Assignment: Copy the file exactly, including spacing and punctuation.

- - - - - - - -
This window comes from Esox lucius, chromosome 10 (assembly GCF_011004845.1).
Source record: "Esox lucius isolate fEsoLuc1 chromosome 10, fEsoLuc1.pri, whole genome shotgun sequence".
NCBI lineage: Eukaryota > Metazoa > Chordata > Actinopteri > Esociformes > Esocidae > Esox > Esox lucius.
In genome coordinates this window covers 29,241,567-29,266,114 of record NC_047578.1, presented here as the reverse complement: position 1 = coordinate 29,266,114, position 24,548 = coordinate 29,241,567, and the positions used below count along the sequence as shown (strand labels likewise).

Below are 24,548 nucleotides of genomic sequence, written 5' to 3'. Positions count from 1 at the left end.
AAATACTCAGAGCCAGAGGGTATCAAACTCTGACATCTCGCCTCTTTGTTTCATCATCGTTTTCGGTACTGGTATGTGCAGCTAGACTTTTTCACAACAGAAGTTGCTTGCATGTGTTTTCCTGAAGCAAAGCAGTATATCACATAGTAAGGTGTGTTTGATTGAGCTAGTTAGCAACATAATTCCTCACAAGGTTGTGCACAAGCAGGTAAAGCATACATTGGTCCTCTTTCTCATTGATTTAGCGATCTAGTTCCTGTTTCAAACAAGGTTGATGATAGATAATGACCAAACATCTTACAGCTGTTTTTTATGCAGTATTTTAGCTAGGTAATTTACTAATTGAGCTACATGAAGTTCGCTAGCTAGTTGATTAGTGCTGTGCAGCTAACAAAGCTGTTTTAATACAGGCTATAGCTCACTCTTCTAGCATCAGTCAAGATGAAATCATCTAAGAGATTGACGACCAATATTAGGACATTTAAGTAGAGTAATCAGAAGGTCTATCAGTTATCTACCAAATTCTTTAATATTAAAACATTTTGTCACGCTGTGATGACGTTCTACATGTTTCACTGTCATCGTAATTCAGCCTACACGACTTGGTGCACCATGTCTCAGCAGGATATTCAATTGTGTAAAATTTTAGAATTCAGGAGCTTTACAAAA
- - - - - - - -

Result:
This window comes from Esox lucius, chromosome 10 (assembly GCF_011004845.1).
Source record: "Esox lucius isolate fEsoLuc1 chromosome 10, fEsoLuc1.pri, whole genome shotgun sequence".
NCBI lineage: Eukaryota > Metazoa > Chordata > Actinopteri > Esociformes > Esocidae > Esox > Esox lucius.
In genome coordinates this window covers 29,241,567-29,266,114 of record NC_047578.1, presented here as the reverse complement: position 1 = coordinate 29,266,114, position 24,548 = coordinate 29,241,567, and the positions used below count along the sequence as shown (strand labels likewise).

Below are 24,548 nucleotides of genomic sequence, written 5' to 3'. Positions count from 1 at the left end.
AAATACTCAGAGCCAGAGGGTATCAAACTCTGACATCTCGCCTCTTTGTTTCATCATCGTTTTCGGTACTGGTATGTGCAGCTAGACTTTTTCACAACAGAAGTTGCTTGCATGTGTTTTCCTGAAGCAAAGCAGTATATCACATAGTAAGGTGTGTTTGATTGAGCTAGTTAGCAACATAATTCCTCACAAGGTTGTGCACAAGCAGGTAAAGCATACATTGGTCCTCTTTCTCATTGATTTAGCGATCTAGTTCCTGTTTCAAACAAGGTTGATGATAGATAATGACCAAACATCTTACAGCTGTTTTTTATGCAGTATTTTAGCTAGGTAATTTACTAATTGAGCTACATGAAGTTCGCTAGCTAGTTGATTAGTGCTGTGCAGCTAACAAAGCTGTTTTAATACAGGCTATAGCTCACTCTTCTAGCATCAGTCAAGATGAAATCATCTAAGAGATTGACGACCAATATTAGGACATTTAAGTAGAGTAATCAGAAGGTCTATCAGTTATCTACCAAATTCTTTAATATTAAAACATTTTGTCACGCTGTGATGACGTTCTACATGTTTCACTGTCATCGTAATTCAGCCTACACGACTTGGTGCACCATGTCTCAGCAGGATATTCAATTGTGTAAAATTTTAGAATTCAGGAGCTTTACAAAA